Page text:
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Brain Network Fights Alzheimer’s

brainResearchers have identified a brain network that allows individuals to maintain function despite brain decline due to aging or Alzheimer’s disease.

The network resides within the frontal lobe, the part of the brain associated with cognitive reserve.

This finding may provide a hint about how higher levels of cognitive reserve – which is believed to build by regularly engaging in mentally-stimulating activities such as taking classes, gardening and volunteering, provides protection against Alzheimer’s disease or dementia by “exercising” the brain.

The study was led by principal investigator Yaakov Stern, Ph.D., a professor at the Taub Institute for the Research on Alzheimer’s Disease and the Aging Brain and director of the Cognitive Neuroscience Division of the Gertrude H. Sergievsky Center at Columbia University Medical Center.

It is published in the current issue of Cerebral Cortex.

To obtain the data evaluated in the study, participants, categorized as young (between 18-30 years of age) and elderly (between 65-80 years of age), were given one of two different memory tasks – one involving a series of letters and a second involving a series of nonsensical shapes, to complete while undergoing functional magnetic resonance imaging (fMRI).

The tasks were designed with increasing difficulty to allow the research team to observe the participants’ brain activation as tasks got progressively harder.

This activation is known to correlate with IQ level and educational background, which Dr. Stern and his team have determined to be measures of cognitive reserve, with higher levels corresponding with higher levels of cognitive reserve.

Findings demonstrated that participants with higher levels of cognitive reserve were able to activate this network in the brain while working on more difficult tasks, while participants with lower levels of reserve were not able to tap into this particular network.

“With the identification of this brain network – located within the frontal lobe – that is active during the performance both of these verbal and spatial tasks and probably other types of tasks as well, we believe we have accomplished an important first step towards improving our understanding of how cognitive reserve is expressed within the brain,” said Dr. Stern.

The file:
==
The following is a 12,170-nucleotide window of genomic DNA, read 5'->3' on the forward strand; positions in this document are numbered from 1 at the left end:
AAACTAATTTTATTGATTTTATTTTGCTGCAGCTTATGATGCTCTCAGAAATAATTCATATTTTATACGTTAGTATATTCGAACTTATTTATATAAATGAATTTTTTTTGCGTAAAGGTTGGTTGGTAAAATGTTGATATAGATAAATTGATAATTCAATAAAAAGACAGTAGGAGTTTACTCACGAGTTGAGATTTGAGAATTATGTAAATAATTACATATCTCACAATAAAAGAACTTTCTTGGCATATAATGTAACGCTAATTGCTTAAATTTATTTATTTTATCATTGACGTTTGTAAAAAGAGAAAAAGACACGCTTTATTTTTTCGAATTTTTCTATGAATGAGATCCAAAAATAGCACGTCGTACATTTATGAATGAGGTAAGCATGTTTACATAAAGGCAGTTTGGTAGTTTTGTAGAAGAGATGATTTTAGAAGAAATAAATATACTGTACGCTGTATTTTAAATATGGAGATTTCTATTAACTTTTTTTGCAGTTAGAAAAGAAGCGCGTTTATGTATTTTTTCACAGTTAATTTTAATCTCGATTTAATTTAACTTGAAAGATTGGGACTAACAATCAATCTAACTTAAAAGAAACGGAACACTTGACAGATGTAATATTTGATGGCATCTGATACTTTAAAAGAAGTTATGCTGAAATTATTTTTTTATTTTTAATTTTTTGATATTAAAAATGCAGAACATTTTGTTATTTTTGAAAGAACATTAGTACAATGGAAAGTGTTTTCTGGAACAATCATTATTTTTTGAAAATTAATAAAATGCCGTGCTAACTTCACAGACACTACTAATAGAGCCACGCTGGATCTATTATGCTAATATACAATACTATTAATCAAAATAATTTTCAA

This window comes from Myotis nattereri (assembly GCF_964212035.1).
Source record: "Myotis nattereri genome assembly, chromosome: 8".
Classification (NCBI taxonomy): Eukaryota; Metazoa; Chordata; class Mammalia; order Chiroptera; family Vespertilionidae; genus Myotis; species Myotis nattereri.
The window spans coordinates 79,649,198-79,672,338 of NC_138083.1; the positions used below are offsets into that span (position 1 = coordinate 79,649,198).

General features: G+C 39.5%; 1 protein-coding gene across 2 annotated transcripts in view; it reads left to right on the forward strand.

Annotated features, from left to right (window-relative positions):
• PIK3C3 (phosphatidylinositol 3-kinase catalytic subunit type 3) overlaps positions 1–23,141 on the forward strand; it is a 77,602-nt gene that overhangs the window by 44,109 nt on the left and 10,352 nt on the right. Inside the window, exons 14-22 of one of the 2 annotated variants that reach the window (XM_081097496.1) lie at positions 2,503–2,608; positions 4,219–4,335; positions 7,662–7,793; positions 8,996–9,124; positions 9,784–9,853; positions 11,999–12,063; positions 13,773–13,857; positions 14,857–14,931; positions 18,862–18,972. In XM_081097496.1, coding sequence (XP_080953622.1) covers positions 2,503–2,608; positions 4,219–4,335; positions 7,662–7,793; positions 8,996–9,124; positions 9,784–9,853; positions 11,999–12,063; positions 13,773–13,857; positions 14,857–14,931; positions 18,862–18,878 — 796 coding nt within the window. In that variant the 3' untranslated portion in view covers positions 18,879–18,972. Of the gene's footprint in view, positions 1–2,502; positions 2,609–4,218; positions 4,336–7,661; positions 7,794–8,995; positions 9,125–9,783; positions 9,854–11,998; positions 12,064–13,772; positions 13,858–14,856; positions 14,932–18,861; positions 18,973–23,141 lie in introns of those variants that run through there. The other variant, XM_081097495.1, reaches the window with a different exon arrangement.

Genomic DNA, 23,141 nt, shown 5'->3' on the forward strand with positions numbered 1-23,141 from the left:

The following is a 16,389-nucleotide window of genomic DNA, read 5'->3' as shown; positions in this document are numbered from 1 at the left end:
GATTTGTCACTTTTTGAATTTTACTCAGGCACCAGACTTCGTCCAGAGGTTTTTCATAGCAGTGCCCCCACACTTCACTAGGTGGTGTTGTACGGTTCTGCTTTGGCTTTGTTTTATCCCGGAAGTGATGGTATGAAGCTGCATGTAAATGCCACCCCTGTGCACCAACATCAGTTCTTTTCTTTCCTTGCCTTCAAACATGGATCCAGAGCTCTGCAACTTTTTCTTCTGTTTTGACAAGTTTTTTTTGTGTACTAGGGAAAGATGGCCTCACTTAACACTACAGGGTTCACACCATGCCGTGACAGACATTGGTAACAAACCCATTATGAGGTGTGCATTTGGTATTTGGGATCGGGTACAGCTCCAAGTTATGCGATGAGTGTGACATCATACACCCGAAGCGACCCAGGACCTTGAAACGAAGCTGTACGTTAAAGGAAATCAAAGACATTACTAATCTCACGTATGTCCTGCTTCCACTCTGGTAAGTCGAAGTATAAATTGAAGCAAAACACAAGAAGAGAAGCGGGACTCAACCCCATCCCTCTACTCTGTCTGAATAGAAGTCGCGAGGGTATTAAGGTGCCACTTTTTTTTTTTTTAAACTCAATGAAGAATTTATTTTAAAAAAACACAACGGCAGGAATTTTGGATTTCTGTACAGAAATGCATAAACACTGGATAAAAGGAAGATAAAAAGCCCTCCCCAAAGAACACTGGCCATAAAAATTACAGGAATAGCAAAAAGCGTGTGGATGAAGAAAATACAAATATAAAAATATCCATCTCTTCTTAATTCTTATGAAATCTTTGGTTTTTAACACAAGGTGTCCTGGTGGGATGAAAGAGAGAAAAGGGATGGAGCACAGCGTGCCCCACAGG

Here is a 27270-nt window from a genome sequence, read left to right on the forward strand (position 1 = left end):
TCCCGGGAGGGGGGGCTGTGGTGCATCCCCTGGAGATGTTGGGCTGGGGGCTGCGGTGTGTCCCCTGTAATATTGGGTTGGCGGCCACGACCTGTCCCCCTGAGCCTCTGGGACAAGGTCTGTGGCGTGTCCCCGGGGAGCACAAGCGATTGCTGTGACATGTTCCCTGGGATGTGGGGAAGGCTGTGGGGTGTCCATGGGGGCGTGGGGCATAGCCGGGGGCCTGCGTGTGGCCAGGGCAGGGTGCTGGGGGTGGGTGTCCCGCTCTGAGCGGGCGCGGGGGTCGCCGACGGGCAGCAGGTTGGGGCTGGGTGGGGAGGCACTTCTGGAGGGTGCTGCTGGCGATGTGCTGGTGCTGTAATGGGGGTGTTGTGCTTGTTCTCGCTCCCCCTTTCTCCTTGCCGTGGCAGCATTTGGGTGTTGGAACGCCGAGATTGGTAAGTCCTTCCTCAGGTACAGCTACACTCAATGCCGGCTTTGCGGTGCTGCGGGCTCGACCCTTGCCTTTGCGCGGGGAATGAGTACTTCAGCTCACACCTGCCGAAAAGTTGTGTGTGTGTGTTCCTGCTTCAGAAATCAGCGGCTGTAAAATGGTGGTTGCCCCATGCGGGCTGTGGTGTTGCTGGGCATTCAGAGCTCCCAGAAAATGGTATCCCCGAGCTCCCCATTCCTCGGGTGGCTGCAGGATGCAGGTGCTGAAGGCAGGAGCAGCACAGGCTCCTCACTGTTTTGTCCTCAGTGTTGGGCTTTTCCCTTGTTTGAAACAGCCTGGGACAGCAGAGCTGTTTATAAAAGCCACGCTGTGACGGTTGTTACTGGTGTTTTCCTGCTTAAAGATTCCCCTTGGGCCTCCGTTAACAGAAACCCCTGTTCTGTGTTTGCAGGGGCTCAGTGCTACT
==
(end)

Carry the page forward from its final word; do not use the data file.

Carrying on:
Dr. Stern’s hope is that with this new understanding, he and other experts can continue working towards developing interventions to increase cognitive reserve and prevent or delay the onset of Alzheimer’s disease or other age-related memory conditions.

“Interestingly, the network was found more often in younger participants, signifying that the network may degrade during the natural aging process,” said Dr. Stern.

“If this degradation process can be slowed or halted, it may benefit the millions of people living with devastating memory decline.”

Source: Columbia University Medical Center

Brain Network Fights Alzheimer’s

Rick Nauert PhD

Rick Nauert, PhDDr. Rick Nauert has over 25 years experience in clinical, administrative and academic healthcare. He is currently an associate professor for Rocky Mountain University of Health Professionals doctoral program in health promotion and wellness. Dr. Nauert began his career as a clinical physical therapist and served as a regional manager for a publicly traded multidisciplinary rehabilitation agency for 12 years. He has masters degrees in health-fitness management and healthcare administration and a doctoral degree from The University of Texas at Austin focused on health care informatics, health administration, health education and health policy. His research efforts included the area of telehealth with a specialty in disease management.

APA Reference
Nauert PhD, R. (2015). Brain Network Fights Alzheimer’s. Psych Central. Retrieved on June 22, 2018, from https://psychcentral.com/news/2007/08/21/brain-network-fights-alzheimers/1163.html

 

Scientifically Reviewed
Last updated: 6 Oct 2015
Last reviewed: By John M. Grohol, Psy.D. on 6 Oct 2015
Published on PsychCentral.com. All rights reserved.